Now, tines shy, lifting gently,
we begin to gather them in.

Hauling up, bundles of small satellites,
Dark drops. Another moon floats up

between branches of cherry.
Small moons bring night home,

geosmin, thick and dense, a full tide coming in,
held in canvas beneath polished granite.

They wait to ghost up again, to rise
through fire and water, in cauldron dark pans.


Ali Jones’ work has appeared in The Interpreter’s House, Proletarian Poetry, Ink Sweat and Tears, Snakeskin Poetry, Atrium, Café Writers, Laldy, Green Parent magazine and The Guardian. Her pamphlets Heartwood and Omega are forthcoming with Indigo Dreams Press.

Depressed Penguins Make Recovery – Ian Stuart

Depressed Penguins Make Recovery

We’re fine now. Thanks for asking.
White chests and black tail coats,
we look like waiters in some posh hotel.
Three times a day we go through our routine –
the comedy walk-on in perfect sync –
then dive in, one by one, and swim
to the ice floe
made out of cement
which never melts or grows.

They throw us chunks of frozen herring –
always the same but quite nutritious –
and laugh to see our antics.
Sometimes they clap their flippers in delight.
It is nice to be appreciated.

They’re very needful of our welfare.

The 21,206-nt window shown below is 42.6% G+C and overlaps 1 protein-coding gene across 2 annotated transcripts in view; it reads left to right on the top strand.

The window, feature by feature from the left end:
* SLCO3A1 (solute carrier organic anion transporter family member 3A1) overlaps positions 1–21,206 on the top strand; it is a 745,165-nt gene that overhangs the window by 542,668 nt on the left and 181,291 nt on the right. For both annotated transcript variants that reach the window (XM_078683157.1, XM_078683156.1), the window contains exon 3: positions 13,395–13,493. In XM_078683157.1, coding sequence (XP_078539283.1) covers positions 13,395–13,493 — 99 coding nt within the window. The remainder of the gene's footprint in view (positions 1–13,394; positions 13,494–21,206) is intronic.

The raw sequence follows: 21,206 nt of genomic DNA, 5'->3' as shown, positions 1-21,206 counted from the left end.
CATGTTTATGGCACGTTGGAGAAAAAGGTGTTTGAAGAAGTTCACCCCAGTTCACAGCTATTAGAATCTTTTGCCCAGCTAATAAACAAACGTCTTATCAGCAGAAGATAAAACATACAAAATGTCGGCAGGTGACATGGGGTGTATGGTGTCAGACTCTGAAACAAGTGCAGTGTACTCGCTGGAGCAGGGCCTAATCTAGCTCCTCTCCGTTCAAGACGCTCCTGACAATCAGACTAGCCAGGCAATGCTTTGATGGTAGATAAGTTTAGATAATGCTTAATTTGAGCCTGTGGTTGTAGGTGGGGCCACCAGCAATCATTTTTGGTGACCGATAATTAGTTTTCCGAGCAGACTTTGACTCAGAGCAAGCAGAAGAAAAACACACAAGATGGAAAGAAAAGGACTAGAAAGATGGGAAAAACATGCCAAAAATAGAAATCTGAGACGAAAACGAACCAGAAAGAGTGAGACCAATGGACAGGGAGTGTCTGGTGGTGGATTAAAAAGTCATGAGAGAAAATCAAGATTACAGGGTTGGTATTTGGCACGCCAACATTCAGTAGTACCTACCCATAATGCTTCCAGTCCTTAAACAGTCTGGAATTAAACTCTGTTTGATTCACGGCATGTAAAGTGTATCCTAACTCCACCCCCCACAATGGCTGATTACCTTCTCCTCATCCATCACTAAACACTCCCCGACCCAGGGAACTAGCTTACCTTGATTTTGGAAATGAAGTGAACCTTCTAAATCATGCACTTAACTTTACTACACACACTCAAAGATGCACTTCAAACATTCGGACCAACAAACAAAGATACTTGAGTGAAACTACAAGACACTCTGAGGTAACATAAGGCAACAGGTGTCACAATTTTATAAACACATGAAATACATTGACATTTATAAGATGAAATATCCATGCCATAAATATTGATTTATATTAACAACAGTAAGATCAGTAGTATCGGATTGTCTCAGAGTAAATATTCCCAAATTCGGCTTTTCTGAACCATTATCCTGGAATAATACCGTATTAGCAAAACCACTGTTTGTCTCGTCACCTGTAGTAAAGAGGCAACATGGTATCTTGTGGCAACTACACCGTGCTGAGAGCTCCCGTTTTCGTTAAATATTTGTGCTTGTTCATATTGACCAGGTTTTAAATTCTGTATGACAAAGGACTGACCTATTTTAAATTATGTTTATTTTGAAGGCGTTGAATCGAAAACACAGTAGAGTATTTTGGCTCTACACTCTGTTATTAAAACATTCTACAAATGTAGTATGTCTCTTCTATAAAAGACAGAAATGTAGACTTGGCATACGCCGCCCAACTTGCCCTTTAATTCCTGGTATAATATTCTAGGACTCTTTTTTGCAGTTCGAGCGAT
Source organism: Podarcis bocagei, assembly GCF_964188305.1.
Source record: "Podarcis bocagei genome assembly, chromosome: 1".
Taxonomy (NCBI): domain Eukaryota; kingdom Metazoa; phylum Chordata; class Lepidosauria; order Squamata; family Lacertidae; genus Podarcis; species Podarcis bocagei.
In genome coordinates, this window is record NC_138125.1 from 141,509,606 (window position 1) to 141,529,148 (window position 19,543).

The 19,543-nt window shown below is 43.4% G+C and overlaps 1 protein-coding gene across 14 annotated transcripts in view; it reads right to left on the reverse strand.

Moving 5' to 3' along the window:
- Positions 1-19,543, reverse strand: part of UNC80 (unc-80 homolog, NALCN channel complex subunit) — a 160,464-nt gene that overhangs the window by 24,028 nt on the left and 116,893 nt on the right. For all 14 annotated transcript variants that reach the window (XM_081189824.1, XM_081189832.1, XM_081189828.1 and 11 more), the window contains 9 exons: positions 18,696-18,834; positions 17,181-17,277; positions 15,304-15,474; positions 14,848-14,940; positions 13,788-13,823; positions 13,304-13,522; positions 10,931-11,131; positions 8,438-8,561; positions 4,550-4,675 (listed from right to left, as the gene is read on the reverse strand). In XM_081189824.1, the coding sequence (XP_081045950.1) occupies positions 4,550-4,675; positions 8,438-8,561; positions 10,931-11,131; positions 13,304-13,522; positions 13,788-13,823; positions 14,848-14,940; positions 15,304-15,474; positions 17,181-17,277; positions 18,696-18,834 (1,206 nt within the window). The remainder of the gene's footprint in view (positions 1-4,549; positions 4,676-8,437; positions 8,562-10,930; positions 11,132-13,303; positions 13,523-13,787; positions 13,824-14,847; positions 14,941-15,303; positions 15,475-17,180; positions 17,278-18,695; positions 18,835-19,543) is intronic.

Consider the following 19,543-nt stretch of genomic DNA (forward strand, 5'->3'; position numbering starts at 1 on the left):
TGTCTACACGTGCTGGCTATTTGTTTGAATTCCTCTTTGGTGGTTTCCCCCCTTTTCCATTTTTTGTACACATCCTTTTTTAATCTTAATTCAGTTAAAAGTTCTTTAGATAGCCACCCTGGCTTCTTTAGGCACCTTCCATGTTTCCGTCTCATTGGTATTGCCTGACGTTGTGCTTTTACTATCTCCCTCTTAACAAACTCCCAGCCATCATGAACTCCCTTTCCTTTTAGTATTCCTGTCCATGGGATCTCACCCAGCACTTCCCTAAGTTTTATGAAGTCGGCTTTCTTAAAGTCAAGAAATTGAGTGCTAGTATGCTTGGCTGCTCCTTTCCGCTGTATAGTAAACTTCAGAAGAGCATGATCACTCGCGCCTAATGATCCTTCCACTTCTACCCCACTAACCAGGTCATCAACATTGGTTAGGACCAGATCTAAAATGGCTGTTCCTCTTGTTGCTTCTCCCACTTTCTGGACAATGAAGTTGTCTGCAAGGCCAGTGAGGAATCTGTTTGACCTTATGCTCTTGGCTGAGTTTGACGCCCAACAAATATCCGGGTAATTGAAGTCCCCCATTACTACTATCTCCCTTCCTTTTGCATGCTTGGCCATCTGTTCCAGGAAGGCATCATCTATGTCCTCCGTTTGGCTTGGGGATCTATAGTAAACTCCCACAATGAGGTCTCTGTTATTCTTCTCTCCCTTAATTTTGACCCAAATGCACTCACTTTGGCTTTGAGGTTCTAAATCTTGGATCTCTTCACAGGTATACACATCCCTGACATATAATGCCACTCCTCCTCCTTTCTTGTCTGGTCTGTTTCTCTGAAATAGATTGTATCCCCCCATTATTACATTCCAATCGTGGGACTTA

Even the herring
has a special tang to it these days.

Yet even now, some nights,
huddled with others on a concrete floor
I still hear great bergs crash together
see distant sky shimmer,
feel the ice
sharp under my claws.

No, honestly. We’re fine.


Ian Stuart is a writer/performer in York. He has had work accepted by Dreamcatcher, Obsessed with Pipework, Selcouth Station and other poetry outlets.
Last October he had  “Quantum Theory for Cats” published by Valley Press in Scarborough – see link below.

Saturna – Katerina Neocleous


Under a bare bulb
in a windy metal shed
we’d sort and pack
our back breaking harvest,
dug out of the loam.

Once, a pair of rabbit kits
– amorphous as potatoes
or clay clods – slid past us
on the conveyor’s rollers,
shuddering untouched

until the end of the line.
Nobody knew what to do
with them, it felt unlucky;
as though we had taken
too much from the earth.


Katerina Neocleous has been published in various poetry journals, most recently in Obsessed With Pipework, and Algebra Of Owls. For more of her work, please visit